If you're doing a lot of work with dates, you might be able to make your life easier by taking full advantage of the Date constructor.
The documentation for the Date constructor lists the values that you're allowed to use when constructing a new Date instance. For the values of month and date, the valid range of values is limited to a small subset of positive integers. The month value can be 0-11 (0 = Jan, ..., 11 = Dec), and the date value can be 1-31, depending on the number of days in the month.
What the documentation doesn't tell you, however, is that you can pass pretty much any number for month and day, and still get a valid date back. This is really useful when trying to figure out some specific date values...
The following code block shows some different usages of the Date constructor, and the resulting Date that was created:
// This creates a date with a month value of 1 before January
// in 2006. The resulting date is Dec. 1st, 2005.
var dt:Date = new Date( 2006, -1, 1 );
trace( dt ); // Thu Dec 1 00:00:00 GMT-0500 2005
// This tries to create January 0th, 2006, which is the last
// day of the prior month. In this case, we get a date
// of Dec. 31, 2005.
dt = new Date( 2006, 0, 0 );
trace( dt ); // Sat Dec 31 00:00:00 GMT-0500 2005
// March 0th doesn't exist, so this will actually create a date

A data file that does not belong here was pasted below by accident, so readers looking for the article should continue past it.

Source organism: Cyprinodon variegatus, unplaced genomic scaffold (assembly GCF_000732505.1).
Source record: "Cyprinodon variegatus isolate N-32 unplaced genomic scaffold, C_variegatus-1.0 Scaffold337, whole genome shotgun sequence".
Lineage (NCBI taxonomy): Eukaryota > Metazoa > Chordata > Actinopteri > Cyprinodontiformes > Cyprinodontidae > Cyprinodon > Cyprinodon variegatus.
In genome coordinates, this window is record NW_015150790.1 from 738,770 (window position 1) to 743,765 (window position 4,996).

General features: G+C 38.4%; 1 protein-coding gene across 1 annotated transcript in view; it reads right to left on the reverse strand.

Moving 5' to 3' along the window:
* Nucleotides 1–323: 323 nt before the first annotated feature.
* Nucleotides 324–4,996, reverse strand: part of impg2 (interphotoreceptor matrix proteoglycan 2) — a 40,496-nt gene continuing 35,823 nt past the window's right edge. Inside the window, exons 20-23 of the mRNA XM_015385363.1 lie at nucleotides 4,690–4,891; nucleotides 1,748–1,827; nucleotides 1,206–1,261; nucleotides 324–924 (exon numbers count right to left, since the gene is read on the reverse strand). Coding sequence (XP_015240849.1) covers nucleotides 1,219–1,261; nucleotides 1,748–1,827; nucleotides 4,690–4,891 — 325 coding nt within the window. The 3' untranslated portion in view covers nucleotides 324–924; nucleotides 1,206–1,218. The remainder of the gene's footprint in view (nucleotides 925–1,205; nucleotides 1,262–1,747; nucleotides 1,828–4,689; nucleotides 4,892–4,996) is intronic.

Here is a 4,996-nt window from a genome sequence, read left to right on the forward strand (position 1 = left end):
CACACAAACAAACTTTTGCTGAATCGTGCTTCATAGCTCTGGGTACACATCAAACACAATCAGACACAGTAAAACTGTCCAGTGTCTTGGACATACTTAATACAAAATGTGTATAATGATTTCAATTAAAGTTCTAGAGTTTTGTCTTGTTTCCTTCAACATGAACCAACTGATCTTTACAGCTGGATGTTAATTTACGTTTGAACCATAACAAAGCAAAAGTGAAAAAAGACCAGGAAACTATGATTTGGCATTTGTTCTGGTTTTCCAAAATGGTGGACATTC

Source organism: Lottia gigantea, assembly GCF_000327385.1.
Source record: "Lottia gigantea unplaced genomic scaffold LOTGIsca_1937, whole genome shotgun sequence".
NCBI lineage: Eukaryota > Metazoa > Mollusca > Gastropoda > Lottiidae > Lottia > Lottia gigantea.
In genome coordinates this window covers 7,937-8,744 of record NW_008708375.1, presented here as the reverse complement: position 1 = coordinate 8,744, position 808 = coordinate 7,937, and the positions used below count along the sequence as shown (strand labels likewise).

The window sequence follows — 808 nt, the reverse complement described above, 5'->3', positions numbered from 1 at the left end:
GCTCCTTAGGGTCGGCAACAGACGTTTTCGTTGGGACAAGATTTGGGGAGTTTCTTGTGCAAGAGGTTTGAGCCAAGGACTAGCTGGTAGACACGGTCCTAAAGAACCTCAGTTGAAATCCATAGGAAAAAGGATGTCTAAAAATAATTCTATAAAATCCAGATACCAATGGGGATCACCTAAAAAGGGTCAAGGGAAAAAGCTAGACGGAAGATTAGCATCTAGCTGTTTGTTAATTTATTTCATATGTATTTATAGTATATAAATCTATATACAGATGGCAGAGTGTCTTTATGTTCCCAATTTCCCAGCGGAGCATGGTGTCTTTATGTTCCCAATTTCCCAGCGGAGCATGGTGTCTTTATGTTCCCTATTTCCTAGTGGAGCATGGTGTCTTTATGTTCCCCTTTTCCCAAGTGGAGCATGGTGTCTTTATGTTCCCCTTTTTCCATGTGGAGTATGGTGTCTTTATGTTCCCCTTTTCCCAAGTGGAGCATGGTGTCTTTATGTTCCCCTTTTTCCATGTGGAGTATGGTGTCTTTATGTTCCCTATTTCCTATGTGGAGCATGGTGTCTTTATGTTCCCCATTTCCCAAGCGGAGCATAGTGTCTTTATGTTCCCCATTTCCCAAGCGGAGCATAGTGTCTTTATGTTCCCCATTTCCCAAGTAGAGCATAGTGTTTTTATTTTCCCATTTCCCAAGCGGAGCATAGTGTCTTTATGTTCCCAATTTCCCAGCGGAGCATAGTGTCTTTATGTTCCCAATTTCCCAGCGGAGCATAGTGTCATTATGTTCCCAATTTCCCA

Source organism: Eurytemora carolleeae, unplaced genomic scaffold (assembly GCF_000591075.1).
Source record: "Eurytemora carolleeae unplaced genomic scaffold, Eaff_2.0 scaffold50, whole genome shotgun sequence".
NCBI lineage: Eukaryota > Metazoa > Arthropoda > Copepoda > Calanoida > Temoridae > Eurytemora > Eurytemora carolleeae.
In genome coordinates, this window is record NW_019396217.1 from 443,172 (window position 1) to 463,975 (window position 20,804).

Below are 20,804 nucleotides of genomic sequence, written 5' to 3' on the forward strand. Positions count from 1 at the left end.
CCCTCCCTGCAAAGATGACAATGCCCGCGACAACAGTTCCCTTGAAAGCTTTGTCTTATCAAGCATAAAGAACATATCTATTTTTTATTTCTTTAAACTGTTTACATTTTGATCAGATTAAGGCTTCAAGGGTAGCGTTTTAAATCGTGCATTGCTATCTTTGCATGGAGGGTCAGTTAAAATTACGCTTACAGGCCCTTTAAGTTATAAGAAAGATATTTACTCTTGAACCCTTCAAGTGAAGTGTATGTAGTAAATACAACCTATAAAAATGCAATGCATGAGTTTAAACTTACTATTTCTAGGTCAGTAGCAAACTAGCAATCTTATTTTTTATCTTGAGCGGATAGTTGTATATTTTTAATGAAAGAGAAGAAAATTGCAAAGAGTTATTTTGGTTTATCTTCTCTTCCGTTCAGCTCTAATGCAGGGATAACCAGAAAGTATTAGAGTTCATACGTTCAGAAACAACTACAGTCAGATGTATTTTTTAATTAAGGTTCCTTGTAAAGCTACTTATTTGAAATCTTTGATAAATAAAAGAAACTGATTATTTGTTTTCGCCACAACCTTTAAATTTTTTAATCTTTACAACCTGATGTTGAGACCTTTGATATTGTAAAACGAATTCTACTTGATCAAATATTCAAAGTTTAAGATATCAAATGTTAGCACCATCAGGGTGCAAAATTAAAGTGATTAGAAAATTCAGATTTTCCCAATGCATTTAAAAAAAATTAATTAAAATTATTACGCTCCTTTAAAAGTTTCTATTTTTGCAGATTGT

// that is the day before the 1st of March. In this case, the date
// is the last day of February in 2008. You can see by the output
// that this gives 29, indicating 2008 is a leap year.
dt = new Date( 2008, 2, 0 );
trace( dt ); // Fri Feb 29 00:00:00 GMT-0500 2008
// Create a date that is "a week ago from today"
dt = new Date();
dt.date = dt.date - 7;
trace( dt ); // Fri Dec 22 09:54:20 GMT-0500 2006
Using this concept, you can easily create a function to return the number days in any given month. To get the number of days in Feb. 2008 we simply asked for the "0th" day of Mar. 2008.
You can apply this same technique for time values as well. For example:
// The -1 for the hour gives us an hour before 0:00 on Jan 1st 2006, which is
// 11 pm on Dec 31 2005.
var dt:Date = new Date( 2006, 0, 1, -1 );
trace( dt ); // Sat Dec 31 23:00:00 GMT-0500 2005
This really isn't any new information and has been covered in the past in various other places. However, with the amount of new people coming into Flex 2 and ActionScript 3, I thought it was worth mentioning for those that might not be aware, especially because the documentation doesn't mention this at all.
I was talking to a friend this morning, and this technique made his day (pun intended!).